Anxiety

The Worry Habit

It’s not enough to manage anxiety, we have to change the habit of worry.

Posted Nov 16, 2020

You might call the times we live in the second “Age of Anxiety." 

Surveys and clinical data indicate the highest levels of national anxiety since the post-war publication of Auden's eponymous poem when the shadow of nuclear destruction loomed over us.

Anxiety is the first signal of the mammalian alarm system. In all animals, it signals a possibility of harm, deprivation, sexual failure, departure from routine. In social animals, it signals possible (not probable) isolation or abandonment. In humans, it signals possible loss of status or esteem. 

Types of Anxiety

Temperamental: We’re born with an emotional tone that includes a certain susceptibility to anxiety.

Situational: Particular situations raise anxiety (test-taking, driving, public speaking, performance).

Symptomatic of something else: Emotional disorder, stress, depletion of physical resources (tired, hungry, ill).

Beneficial Anxiety

In small doses, anxiety is a vital emotion. Without it, we could be killed crossing the street and would find ourselves ill-prepared for many of the important tasks of life. Anxiety tells us to pay attention—something might happen.

Simple anxiety is activated by actual or anticipated change in the environment, memory, or imagination. It makes us focus on dealing with the pending change by shutting out most other information. The anxiety about starting a fire in the room gets you to stop thinking about what you’ll have for lunch so you can focus on preventing the fire—check the gas, turn off the iron, service the furnace.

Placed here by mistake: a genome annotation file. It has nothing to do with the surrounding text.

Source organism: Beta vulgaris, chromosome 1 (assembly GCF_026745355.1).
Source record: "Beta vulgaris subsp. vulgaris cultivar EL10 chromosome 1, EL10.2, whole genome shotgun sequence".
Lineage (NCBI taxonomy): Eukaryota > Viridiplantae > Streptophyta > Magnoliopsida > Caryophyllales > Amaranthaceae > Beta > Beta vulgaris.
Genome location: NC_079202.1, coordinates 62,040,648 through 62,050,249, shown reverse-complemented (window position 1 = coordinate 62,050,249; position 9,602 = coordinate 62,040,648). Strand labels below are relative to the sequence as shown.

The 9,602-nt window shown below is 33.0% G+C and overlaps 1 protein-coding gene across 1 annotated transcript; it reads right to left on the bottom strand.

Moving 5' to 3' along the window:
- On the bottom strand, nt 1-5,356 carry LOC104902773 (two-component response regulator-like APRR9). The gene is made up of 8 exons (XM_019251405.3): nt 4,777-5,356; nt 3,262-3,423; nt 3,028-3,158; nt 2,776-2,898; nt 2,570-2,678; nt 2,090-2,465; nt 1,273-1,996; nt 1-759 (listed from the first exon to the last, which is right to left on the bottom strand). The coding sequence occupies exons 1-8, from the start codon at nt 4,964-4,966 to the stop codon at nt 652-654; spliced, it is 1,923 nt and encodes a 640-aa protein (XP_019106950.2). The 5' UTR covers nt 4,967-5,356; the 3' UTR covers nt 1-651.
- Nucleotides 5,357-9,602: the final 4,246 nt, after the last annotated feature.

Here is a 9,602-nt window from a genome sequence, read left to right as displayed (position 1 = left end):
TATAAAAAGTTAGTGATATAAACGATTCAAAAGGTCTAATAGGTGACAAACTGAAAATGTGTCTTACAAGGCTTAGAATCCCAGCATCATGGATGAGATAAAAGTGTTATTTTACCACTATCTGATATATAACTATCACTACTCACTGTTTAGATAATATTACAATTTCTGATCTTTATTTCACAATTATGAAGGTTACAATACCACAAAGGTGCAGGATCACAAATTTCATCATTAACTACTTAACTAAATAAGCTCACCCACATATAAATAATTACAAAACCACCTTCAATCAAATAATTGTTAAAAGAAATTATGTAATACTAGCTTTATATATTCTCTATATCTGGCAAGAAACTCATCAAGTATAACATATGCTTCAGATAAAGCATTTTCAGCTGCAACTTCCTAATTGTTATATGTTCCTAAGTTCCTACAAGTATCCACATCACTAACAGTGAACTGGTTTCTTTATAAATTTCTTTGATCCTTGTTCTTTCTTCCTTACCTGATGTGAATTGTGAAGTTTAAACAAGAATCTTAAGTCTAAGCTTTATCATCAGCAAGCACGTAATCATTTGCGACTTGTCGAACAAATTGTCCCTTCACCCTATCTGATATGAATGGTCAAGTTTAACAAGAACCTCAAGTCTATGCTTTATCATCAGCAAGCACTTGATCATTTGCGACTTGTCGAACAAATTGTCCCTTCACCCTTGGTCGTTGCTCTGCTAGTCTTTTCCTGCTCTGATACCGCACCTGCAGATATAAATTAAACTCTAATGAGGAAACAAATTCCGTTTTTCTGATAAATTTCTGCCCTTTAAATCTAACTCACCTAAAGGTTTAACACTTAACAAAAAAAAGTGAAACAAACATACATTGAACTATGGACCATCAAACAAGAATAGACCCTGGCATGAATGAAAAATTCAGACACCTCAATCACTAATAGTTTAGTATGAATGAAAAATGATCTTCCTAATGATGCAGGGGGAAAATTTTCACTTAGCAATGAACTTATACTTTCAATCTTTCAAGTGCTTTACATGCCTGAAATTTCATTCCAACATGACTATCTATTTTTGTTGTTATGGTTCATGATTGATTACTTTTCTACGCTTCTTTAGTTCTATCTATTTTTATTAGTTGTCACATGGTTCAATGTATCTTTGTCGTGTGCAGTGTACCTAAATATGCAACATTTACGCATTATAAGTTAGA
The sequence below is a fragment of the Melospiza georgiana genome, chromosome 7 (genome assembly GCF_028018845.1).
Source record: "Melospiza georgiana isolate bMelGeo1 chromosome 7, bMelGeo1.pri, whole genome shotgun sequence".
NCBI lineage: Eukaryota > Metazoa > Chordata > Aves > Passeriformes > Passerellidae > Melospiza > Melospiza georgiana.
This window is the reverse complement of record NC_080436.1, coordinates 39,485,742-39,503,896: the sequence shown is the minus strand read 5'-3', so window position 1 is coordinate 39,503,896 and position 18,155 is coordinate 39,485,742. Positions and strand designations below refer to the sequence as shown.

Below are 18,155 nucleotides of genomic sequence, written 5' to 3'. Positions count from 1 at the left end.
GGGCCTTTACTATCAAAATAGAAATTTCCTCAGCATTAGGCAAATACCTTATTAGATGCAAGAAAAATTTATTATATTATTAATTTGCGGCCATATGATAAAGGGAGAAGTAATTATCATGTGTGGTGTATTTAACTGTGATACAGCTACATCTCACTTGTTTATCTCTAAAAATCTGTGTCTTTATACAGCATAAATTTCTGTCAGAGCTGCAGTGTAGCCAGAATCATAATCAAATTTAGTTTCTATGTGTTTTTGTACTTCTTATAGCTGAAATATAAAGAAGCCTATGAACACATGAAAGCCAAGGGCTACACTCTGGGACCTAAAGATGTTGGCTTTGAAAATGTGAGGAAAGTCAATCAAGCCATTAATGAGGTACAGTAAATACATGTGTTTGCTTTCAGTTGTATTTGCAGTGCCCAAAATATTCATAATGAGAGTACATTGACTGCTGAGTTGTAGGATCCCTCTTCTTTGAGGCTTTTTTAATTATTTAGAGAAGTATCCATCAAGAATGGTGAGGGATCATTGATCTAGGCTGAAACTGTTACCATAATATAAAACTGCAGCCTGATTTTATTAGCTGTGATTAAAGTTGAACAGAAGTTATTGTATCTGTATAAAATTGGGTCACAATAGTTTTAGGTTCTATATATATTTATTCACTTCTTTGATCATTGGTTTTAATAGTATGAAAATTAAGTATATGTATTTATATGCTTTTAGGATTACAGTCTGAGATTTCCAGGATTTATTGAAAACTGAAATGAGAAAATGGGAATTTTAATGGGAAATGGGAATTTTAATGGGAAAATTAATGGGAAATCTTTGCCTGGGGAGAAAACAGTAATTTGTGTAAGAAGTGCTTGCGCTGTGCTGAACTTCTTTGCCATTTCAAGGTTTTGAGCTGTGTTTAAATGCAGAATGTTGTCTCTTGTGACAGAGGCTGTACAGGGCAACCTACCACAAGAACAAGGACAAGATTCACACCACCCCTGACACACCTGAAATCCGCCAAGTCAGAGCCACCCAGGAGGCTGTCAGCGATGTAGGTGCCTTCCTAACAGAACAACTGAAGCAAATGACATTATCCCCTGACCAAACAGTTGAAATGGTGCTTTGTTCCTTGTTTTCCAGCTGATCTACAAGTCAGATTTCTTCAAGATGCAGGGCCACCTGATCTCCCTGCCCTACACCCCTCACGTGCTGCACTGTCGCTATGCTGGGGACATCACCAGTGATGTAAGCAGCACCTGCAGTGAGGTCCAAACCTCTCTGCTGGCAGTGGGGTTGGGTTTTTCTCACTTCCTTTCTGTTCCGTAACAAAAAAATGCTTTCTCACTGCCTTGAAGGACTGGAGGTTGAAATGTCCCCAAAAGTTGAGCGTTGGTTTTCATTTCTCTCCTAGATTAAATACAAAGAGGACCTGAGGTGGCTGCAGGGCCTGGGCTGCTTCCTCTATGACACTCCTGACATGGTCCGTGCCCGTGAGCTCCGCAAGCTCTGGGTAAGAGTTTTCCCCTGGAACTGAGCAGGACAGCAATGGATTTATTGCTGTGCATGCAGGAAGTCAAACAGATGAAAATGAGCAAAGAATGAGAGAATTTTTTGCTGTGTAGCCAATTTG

Among anxiety’s beneficial signals are those that tell us to improve:

  • Self-acceptance—when we're too self-critical
  • Self-care—when we need to sleep, eat well, exercise, practice self-compassion
  • Relationships—when they need attention and possibly repair.

Problem Anxiety

The benefits of anxiety are lost when we construe it as a red light, rather than a yellow light. When that happens, we can be paralyzed by anxiety rather than motivated to improve our health, well-being, and safety.

In problem anxiety, all signals mean that something bad will happen, and we can’t cope with it.

Characteristics of Problem Anxiety

  • Scanning—taking in a lot of superficial information; makes it harder to focus, causes higher error rates
  • Thought-racing—the faster they go, the less reality-testing is applied
  • Thought-looping—thinking the same things over and over
  • Self-consciousness—I might be judged
  • Vigilance—judging others, looking for negatives

Anxious people tend to be controlling, but not with malicious intent or desire to dominate. They try hard to avoid feeling “out of control” by keeping the environment from stimulating anxiety. Never mind that people hate to feel controlled, which means continual frustration. External regulation of emotions increases vigilance and worsens anxiety in the long run.

A lot of resentment and anger—especially in families—stems from anxiety that we blame on each other. ("Something bad will happen and it’s your fault.") Blame temporarily organizes thoughts and gives feelings of confidence and empowerment, thanks to amphetamine-like stimulants (adrenaline and cortisol—it’s hard to sit still when you're blaming). In the long run, blame worsens anxiety by forming habits of external regulation. If you're making me feel bad, I'm powerless to improve.